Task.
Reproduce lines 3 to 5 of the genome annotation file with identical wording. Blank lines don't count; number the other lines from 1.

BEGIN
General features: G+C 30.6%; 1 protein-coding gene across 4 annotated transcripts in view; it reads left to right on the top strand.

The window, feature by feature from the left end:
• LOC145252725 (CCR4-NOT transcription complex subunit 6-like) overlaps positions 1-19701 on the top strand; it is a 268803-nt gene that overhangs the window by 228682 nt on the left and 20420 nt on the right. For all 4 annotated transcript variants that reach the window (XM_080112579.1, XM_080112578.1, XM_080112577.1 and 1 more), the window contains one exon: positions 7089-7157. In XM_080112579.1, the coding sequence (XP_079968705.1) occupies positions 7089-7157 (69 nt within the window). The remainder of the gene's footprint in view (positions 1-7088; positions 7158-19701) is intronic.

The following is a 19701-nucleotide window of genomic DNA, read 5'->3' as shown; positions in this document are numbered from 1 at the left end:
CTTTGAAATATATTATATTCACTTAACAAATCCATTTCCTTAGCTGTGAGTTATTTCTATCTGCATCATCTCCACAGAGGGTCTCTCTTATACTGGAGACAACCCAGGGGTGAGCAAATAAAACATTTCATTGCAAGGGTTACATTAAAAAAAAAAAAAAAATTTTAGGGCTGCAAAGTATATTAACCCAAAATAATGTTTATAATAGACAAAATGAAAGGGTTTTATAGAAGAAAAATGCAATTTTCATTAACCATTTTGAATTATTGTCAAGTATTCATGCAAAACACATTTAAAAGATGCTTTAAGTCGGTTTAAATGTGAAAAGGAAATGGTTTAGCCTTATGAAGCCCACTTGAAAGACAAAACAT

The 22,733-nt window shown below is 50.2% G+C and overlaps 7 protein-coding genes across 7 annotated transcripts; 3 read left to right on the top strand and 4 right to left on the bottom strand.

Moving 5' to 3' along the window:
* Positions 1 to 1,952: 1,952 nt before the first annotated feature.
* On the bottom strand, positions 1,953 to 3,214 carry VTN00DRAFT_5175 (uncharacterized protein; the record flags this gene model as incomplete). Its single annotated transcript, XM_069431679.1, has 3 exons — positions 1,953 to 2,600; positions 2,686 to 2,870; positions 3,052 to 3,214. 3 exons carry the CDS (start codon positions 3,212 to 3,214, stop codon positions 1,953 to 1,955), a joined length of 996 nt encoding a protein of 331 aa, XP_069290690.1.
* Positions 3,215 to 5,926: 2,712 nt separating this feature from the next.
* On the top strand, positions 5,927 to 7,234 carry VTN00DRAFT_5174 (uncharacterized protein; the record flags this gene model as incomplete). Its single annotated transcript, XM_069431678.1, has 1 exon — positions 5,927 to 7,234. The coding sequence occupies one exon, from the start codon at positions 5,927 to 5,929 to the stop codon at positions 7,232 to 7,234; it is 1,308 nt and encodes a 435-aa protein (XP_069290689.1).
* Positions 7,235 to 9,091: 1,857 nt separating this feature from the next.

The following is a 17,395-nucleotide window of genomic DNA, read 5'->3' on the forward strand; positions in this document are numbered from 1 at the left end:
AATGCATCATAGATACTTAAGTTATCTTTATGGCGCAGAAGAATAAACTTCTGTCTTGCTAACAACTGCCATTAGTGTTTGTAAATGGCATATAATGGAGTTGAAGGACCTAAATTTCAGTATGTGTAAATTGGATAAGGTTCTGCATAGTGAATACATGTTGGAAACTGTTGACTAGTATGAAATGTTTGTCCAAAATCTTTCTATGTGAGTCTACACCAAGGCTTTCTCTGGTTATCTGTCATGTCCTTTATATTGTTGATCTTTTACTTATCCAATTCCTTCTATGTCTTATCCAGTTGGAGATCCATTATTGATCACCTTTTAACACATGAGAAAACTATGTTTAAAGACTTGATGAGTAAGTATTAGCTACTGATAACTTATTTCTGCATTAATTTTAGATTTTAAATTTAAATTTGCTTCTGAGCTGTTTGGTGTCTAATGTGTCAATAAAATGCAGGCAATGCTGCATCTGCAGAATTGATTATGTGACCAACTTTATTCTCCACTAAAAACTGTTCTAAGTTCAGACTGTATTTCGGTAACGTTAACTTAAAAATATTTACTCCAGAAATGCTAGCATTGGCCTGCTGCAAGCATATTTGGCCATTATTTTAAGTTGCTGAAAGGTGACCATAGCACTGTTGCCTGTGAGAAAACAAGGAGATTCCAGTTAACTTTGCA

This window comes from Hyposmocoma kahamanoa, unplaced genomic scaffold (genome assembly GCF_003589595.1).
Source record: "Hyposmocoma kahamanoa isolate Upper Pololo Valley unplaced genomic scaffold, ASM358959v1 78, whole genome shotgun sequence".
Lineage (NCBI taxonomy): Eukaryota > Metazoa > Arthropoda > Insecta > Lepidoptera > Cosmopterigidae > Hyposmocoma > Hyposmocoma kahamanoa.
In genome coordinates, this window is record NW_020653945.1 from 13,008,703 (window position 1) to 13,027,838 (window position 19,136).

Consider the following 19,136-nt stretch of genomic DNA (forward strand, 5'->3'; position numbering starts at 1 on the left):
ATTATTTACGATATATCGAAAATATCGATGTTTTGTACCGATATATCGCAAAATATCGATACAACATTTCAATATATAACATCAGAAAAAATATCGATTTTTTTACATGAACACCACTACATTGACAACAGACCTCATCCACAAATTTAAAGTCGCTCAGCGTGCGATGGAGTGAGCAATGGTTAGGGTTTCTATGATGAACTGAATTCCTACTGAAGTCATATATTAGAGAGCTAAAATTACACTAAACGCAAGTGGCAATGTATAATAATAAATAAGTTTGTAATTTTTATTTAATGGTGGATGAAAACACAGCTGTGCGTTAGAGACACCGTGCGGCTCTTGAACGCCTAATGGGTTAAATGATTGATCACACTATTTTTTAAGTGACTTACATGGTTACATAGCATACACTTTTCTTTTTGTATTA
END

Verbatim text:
• LOC145252725 (CCR4-NOT transcription complex subunit 6-like) overlaps positions 1-19701 on the top strand; it is a 268803-nt gene that overhangs the window by 228682 nt on the left and 20420 nt on the right. For all 4 annotated transcript variants that reach the window (XM_080112579.1, XM_080112578.1, XM_080112577.1 and 1 more), the window contains one exon: positions 7089-7157. In XM_080112579.1, the coding sequence (XP_079968705.1) occupies positions 7089-7157 (69 nt within the window). The remainder of the gene's footprint in view (positions 1-7088; positions 7158-19701) is intronic.

The following is a 19701-nucleotide window of genomic DNA, read 5'->3' as shown; positions in this document are numbered from 1 at the left end:
CTTTGAAATATATTATATTCACTTAACAAATCCATTTCCTTAGCTGTGAGTTATTTCTATCTGCATCATCTCCACAGAGGGTCTCTCTTATACTGGAGACAACCCAGGGGTGAGCAAATAAAACATTTCATTGCAAGGGTTACATTAAAAAAAAAAAAAAAATTTTAGGGCTGCAAAGTATATTAACCCAAAATAATGTTTATAATAGACAAAATGAAAGGGTTTTATAGAAGAAAAATGCAATTTTCATTAACCATTTTGAATTATTGTCAAGTATTCATGCAAAACACATTTAAAAGATGCTTTAAGTCGGTTTAAATGTGAAAAGGAAATGGTTTAGCCTTATGAAGCCCACTTGAAAGACAAAACAT